HISTORY MADE AT INDY AS THREE SERIES TAKE TO TRACK Pep Boys IRL, NASCAR Winston Cup, IROC cars test at Speedway INDIANAPOLIS, June 17, 1998 - A footnote in the history of the storied Indianapolis Motor Speedway was written Wednesday when...
HISTORY MADE AT INDY AS THREE SERIES TAKE TO TRACK Pep Boys IRL, NASCAR Winston Cup, IROC cars test at Speedway
INDIANAPOLIS, June 17, 1998 - A footnote in the history of the storied Indianapolis Motor Speedway was written Wednesday when cars of three different auto racing series all practiced there on the same day.
Two Indy-type cars, a single NASCAR Winston Cup car and three International Race of Champions Pontiacs all took practice laps around the 2.5-mile oval.
At one point, IROC driver Andy Hillenburg sat in his car in the pits at the exit of Gasoline Alley, ready to enter the track to scuff some tires. But he needed to wait until 1998 Indy 500 rookie J.J. Yeley pulled his Dallara/Infiniti/Firestone Pep Boys Indy Racing League car off the racing surface.
Earlier in the day, another 1998 Indy 500 rookie took to the track, in a stock car. Jimmy Kite, switching to a Winston Cup car for a shot at the Brickyard 400, pulled his Ford Taurus onto the track. But his trip was short. The car blew an engine on the second lap, necessitating an engine change before practice could resume.
The IROC cars took advantage of a hot, sunny day to do extensive testing after being limited to brief appearances Monday and Tuesday due to rain.
In addition to Hillenburg, veterans Dave Marcis, Jim Sauter and Dick Trickle also tested the IROC cars in preparation for the series' first race on the IMS track July 31.
Nissan was allowed to join them Wednesday so it could shake down new parts for its Pep Boys IRL Infiniti engines. Also appearing on the track with Yeley was fellow Pep Boys IRL driver Dr. Jack Miller.
Kite finished 11th in the Indy 500 a month ago, but his Scandia Indy-style team was shut down after the race. Owner Andy Evans plans to run a Ford Taurus in the Brickyard 400 at IMS Aug. 1 with 22-year-old Kite driving. The team is trying to learn as much it can about a Winston Cup car during two days of testing.
Until 1992 when IROC cars made their first test runs at Indy, the Speedway was limited to open-wheel cars only. The 1994 Brickyard 400, won by Jeff Gordon from nearby Pittsboro, Ind., became the second racing event at the track. The IROC event becomes the third. All three types of cars have never been together at the track, let alone run together on the same day.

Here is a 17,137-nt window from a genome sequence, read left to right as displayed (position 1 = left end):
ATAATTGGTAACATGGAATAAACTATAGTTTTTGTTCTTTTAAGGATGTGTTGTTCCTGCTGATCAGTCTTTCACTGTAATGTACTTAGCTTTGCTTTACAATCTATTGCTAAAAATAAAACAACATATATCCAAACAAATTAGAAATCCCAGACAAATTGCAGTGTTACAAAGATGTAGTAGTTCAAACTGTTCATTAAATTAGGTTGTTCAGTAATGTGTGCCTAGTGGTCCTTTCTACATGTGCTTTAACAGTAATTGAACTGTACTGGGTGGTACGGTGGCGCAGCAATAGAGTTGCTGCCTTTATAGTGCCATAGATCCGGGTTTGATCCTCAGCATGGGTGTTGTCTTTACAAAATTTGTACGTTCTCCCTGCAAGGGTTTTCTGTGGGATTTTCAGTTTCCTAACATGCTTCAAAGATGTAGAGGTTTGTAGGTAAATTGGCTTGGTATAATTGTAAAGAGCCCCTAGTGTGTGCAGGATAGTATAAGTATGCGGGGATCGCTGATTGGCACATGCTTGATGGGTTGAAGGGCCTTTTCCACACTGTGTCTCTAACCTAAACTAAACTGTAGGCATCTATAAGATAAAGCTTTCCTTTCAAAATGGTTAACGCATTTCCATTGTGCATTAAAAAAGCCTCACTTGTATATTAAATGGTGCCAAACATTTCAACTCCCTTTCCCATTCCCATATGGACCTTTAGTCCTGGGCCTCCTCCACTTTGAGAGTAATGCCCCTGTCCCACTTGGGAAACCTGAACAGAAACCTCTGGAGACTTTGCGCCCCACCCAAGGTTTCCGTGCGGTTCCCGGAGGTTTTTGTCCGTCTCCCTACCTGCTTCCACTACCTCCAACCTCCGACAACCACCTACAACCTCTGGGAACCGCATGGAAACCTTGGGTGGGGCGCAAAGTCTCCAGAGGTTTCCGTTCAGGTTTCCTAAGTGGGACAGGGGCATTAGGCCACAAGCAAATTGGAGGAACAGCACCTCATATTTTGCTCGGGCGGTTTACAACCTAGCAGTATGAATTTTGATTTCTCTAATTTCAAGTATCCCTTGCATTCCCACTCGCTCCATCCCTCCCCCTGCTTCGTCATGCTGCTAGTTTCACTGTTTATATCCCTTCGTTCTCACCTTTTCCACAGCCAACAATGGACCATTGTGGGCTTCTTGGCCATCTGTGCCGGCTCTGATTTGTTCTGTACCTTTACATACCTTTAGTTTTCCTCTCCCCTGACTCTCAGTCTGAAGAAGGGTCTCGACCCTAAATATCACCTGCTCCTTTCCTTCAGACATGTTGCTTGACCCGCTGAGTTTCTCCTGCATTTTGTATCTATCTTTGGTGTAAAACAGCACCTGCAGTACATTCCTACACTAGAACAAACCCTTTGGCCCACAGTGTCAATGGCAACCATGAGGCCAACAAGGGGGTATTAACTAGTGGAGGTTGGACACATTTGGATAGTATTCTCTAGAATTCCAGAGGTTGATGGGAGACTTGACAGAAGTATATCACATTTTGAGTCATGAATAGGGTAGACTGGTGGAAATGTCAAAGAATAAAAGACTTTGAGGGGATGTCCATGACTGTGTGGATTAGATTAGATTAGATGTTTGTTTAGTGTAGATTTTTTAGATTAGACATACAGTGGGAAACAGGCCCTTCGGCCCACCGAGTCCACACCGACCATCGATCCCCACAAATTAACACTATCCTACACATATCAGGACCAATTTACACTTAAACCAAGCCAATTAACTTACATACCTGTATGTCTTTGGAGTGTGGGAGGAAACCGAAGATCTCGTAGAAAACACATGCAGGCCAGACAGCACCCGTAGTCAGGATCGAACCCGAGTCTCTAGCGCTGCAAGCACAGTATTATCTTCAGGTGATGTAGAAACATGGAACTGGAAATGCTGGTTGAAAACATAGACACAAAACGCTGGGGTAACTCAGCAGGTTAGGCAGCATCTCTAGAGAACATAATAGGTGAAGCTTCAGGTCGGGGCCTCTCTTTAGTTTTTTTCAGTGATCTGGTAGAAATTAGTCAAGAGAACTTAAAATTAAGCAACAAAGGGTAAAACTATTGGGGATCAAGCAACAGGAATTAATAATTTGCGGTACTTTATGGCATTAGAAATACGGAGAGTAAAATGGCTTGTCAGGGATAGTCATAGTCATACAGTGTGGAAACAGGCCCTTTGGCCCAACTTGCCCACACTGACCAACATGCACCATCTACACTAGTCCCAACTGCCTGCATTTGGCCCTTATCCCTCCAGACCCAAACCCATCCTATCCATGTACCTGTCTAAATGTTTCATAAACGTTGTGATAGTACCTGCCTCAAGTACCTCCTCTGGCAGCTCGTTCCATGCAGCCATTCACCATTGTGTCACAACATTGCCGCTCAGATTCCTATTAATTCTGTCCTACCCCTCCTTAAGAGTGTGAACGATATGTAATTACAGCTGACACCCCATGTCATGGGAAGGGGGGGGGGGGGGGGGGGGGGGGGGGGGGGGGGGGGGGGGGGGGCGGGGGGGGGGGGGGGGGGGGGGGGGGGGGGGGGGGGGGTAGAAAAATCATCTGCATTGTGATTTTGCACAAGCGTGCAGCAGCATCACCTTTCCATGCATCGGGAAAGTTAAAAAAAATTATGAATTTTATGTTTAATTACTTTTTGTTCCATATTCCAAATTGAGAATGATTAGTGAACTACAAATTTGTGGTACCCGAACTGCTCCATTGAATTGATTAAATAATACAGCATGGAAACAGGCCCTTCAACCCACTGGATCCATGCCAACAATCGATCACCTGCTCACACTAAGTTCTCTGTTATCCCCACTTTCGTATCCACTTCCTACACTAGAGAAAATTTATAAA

Yeley topped out at 213 mph during the Infiniti testing.
"We're just basically doing engine development," Miller said. "We weren't here for speeds. I think we learned something.
"Anytime you can be a part of history at the Indianapolis Motor Speedway it's quite an honor, really. That will go in the history book, and all these history buffs will bring it up, so it's fun. But I'd rather be here in history knowing that I won the thing."
Miller noted that the ability for three different race cars to run at the Speedway is what makes the track special.
"A lot of tracks won't allow you to do that, so it's another tip of the hat to (Speedway president) Tony George," he said.
Trickle, a NASCAR driver from Wisconsin, said history is synonymous with the Speedway.
"History is made to be reset," he said. "I've been in stock-car racing the best part of 40 years, and Indianapolis is so famous and has so much heritage so for the Winston Cup or stock cars to be at Indianapolis, there's plenty of room. Hey, why leave it alone when so many things are happening?
"This is 1998, the year 2000 is coming up, and I think racing is on a roll. I'm just very happy that the sport of auto racing, especially stock-car racing, has gone to the limits it has during my career, and I'm part of it."
Sauter and Marcis were the test drivers when the IROC cars first came to Indy as a prelude to the first Brickyard race. Sauter said he was honored to be at the track not only to drive laps but also to visit the Museum as he did Tuesday, admiring the hand-built cars from the 1920s to the 1950s.
"It gives you such an appreciation of the hand craftsmen of their day," Sauter said. "And with what we have now, we're really not going all that much faster. I mean, with all the downforce we have compared to what they had, I really appreciate the stuff that's over there. I was in awe.
"That in itself creates hype in a person's soul that he's here and running, let alone with all three different type of cars here."
Marcis is closing in on 850 Winston Cup races, yet he spends much of his time testing for IROC or the Richard Childress team and seven-time NASCAR Winston Cup champion Dale Earnhardt.
"I think it's great," Marcis said about the shared track time.
"This is a fine facility, and it is very, very well kept up. And it certainly must take revenue to keep it up. It doesn't take care of itself. I can understand having more events to create more revenue and keep the place in the shape it is in. It is one of the finest places that we go.
"This racetrack is known worldwide, and it was a great opportunity for us (Winston Cup drivers) to come here. And I think the fans have shown their support by turning out for the event, and that's what got us back. I think it is a good relationship between NASCAR and Tony George. It's good for everybody."
The IROC cars spent much of the day trying various setups and ran "freight-train" style late in the afternoon as the test session ended. Kite returned to the track late in the afternoon with a fresh engine, but it was leaking liquid. He was called in after six more laps. The crew did some under-the-car work, and Kite brought the car out for another short run before the track closed for the day.
IROC tickets: General admission tickets for the IROC event July 31 at the Indianapolis Motor Speedway are available for $25 from the IMS ticket office. Ticket forms can be obtained by calling (317) 484-6700.